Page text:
Landscape design students’ bamboo creation adds whimsy to sustainable farm
The students in Will Hooker’s landscape design studio have done it again: This spring, his Horticultural Science 400 class fashioned yet another unique, colorful and clever bamboo sculpture. The latest project, a bamboo weathervane called “Pond Promenade,” depicts an 8-foot orange fish that appears to be jumping to catch a dragonfly that is 7 feet long, with a wingspan of 11 feet.
The piece was installed at a Pine City, S.C., farm that the owner — a woman who returned to the town after a New York banking career — has set up as a model for transitioning from growing tobacco to a sustainable farming paradigm. The woman’s mother “wanted to give her a birthday gift and asked for suggestions from horticulturists working for the associated non-profit,” said Hooker. “Jenks Farmer, the designer of the very artistic farm, suggested that her mother give her one of my class’ sculptures.”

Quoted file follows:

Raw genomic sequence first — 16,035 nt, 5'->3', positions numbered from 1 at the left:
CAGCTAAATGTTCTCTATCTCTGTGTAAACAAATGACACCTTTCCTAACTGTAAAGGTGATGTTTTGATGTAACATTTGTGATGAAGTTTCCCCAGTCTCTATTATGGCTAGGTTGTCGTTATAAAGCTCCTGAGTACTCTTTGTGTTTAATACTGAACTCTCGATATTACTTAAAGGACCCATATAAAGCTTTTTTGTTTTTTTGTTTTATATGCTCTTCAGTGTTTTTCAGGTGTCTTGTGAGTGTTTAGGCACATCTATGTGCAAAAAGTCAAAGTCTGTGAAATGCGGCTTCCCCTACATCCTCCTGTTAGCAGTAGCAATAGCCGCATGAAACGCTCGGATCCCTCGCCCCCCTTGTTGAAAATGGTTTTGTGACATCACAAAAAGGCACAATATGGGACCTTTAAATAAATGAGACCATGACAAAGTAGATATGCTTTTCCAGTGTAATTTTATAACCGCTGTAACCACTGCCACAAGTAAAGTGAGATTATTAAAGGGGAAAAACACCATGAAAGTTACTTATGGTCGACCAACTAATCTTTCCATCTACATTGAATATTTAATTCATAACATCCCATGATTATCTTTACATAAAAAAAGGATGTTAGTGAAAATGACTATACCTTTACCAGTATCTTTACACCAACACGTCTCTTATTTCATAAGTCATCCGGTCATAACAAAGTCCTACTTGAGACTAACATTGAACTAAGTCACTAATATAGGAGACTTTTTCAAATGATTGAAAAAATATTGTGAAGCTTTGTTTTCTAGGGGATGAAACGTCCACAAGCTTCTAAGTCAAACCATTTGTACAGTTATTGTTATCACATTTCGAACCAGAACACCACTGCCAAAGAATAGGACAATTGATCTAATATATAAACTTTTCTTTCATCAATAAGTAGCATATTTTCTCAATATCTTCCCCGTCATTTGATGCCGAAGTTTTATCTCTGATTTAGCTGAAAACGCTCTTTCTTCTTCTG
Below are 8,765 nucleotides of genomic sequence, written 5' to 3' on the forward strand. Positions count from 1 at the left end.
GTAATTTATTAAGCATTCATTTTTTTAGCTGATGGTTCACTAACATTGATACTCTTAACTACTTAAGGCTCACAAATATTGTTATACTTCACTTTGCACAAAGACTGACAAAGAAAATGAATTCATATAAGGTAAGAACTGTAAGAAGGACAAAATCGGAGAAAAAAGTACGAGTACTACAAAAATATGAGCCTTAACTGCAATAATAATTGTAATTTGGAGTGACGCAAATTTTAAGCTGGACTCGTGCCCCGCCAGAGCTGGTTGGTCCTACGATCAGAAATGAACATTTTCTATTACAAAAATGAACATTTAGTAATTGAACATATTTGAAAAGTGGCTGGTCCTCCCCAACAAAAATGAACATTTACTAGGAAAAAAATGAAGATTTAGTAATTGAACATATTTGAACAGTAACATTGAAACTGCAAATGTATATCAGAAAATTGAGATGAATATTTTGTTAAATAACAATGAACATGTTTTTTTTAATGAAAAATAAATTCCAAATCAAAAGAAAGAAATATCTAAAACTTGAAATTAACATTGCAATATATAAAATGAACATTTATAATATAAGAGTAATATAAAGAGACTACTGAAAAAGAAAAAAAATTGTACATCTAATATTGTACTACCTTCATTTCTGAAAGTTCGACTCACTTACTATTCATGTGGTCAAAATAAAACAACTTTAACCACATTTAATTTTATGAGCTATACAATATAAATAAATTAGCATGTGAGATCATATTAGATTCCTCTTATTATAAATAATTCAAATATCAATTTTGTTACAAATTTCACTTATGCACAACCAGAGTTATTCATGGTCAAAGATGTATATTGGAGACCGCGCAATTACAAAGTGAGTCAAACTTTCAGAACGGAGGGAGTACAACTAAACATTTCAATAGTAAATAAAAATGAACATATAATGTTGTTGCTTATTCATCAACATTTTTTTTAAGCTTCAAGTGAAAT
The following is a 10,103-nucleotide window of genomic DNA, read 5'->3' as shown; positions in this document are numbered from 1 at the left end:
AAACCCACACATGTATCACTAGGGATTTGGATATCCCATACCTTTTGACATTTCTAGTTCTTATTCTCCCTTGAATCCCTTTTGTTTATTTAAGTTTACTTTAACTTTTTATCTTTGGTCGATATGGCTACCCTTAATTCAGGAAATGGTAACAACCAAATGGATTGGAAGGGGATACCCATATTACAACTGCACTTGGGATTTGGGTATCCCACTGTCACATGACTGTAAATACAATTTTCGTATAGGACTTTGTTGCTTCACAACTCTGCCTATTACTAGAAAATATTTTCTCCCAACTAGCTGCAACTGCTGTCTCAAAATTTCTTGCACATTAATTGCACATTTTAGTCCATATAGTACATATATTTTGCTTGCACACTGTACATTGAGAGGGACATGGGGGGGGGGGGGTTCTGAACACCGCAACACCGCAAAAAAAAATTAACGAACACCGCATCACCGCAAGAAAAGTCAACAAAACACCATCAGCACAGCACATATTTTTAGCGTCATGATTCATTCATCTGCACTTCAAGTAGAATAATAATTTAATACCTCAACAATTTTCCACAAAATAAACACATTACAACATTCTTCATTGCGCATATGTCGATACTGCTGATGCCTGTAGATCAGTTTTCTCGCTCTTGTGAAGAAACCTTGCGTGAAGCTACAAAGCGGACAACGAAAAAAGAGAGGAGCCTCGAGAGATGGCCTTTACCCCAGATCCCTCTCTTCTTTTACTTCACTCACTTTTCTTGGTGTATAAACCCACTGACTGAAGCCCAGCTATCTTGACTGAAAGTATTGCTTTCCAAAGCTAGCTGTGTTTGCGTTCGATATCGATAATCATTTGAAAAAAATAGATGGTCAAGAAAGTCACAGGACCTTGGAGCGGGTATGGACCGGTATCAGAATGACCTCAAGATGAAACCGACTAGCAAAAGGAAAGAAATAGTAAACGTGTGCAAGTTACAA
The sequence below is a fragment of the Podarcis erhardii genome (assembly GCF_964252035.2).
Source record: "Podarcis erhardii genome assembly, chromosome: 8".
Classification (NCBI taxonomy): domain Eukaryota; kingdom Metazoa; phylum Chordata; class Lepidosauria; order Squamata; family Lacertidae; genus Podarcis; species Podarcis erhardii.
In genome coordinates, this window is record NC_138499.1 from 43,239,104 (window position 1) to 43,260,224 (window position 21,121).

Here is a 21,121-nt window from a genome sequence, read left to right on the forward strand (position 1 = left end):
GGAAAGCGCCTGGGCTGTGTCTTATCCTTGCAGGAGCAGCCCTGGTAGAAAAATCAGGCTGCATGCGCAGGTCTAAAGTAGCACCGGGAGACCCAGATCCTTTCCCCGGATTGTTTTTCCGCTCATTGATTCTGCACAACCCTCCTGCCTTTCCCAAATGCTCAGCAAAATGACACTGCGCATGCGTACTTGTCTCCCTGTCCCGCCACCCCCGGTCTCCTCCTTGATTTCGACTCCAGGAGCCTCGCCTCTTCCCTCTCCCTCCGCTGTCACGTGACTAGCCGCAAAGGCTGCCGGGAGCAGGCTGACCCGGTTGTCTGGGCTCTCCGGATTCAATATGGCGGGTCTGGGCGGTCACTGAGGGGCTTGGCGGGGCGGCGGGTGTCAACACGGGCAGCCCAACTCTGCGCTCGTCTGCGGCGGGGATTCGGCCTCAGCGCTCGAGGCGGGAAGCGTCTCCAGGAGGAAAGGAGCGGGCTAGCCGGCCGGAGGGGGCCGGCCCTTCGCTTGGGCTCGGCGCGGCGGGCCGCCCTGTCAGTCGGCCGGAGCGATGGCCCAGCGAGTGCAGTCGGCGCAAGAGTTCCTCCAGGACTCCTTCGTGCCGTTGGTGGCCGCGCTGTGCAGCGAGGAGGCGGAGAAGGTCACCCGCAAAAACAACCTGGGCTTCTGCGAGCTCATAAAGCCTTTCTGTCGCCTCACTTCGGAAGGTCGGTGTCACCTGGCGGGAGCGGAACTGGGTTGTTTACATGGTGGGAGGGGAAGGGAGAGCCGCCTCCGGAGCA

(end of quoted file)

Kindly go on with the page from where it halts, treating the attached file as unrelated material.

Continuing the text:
The buyer paid construction and delivery costs to a foundation account with funds supporting the Horticultural Science landscape design option, where Hooker teaches as a professor in N.C. State University’s College of Agriculture and Life Sciences.
Julie Sherk, horticultural science teaching assistant professor, assisted Hooker this semester in leading the small-scale landscape design studio, where the sculpture was built. Students participating in the design and building were Jeff Malcolm, the designer of the dragonfly, and Brian Roach, the designer of the fish, along with classmates Kathryn Ann Berry, Hannah Bowers, Joe Fullmer, Xiaolin Huran, Kywanda Lewis, Abbey Piner, Stephen Ratasky, Tony Anthony and Daryl Shores.
Additionally, Hooker said, Laura Fieselman, Emily Blackwell, Sarah Uzzel, Bioafei Jiang, Ansilta De Luca-Westrate and Caitlin McCombs went along on the group’s spring break field trip and helped to install the piece. – Terri LeithFrom Issue: Spring 2012 Category: Media Releases, Noteworthy News, Perspectives